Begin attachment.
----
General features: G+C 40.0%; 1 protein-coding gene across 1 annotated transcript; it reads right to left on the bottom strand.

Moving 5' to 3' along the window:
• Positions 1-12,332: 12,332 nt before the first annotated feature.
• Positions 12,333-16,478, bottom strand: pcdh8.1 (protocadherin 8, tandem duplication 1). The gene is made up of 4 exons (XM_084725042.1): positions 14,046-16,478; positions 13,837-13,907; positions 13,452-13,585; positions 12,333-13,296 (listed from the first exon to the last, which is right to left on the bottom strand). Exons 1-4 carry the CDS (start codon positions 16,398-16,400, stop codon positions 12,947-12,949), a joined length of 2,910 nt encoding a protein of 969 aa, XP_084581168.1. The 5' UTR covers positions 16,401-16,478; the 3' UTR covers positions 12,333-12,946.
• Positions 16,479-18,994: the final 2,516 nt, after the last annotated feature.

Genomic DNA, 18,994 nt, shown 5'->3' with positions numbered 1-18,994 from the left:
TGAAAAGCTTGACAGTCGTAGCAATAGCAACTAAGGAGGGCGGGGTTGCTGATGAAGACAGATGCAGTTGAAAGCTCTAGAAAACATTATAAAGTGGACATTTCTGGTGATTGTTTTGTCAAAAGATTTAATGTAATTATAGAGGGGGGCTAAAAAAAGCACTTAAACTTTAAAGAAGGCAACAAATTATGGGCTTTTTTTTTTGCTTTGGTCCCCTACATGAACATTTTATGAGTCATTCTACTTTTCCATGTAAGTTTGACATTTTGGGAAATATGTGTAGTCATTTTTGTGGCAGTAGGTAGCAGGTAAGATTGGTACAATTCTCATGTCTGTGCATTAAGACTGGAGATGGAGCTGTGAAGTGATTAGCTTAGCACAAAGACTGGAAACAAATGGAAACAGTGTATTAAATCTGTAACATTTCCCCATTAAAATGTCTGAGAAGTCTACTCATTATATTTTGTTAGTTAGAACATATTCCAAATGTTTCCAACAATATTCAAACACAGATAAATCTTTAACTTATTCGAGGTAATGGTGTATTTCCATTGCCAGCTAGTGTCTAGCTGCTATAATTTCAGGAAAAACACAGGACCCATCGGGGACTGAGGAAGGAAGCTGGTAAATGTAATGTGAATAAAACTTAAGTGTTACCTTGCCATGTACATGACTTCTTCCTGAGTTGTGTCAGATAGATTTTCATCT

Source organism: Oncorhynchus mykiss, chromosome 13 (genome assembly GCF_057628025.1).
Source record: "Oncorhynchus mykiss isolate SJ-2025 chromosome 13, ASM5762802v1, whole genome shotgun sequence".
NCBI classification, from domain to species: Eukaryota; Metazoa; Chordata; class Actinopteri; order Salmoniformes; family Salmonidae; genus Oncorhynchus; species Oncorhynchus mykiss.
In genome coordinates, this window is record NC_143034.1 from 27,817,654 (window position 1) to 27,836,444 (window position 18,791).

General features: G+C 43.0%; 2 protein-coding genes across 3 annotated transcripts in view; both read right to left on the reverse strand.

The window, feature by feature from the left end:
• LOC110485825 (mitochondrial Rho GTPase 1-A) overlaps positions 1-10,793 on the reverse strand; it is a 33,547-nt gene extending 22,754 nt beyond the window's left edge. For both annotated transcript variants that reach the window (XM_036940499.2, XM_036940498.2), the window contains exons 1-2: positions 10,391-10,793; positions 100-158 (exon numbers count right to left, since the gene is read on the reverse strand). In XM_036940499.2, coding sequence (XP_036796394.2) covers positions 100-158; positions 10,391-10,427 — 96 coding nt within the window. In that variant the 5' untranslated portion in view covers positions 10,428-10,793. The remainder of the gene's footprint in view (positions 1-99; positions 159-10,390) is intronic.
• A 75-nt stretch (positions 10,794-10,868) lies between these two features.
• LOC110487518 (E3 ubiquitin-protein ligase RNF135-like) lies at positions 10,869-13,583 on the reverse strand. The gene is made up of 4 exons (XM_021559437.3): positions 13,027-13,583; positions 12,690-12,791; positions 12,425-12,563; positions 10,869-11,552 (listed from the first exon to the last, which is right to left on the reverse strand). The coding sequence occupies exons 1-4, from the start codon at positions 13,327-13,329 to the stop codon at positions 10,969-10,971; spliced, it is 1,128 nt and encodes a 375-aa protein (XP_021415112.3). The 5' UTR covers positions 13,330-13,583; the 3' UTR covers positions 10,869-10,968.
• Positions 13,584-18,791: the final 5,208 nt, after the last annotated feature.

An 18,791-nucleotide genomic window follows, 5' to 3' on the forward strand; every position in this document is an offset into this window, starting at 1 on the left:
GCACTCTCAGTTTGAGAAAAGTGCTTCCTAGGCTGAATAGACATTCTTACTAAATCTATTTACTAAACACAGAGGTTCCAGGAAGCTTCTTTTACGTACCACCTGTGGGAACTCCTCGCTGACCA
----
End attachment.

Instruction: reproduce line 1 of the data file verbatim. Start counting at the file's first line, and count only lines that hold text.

General features: G+C 40.0%; 1 protein-coding gene across 1 annotated transcript; it reads right to left on the bottom strand.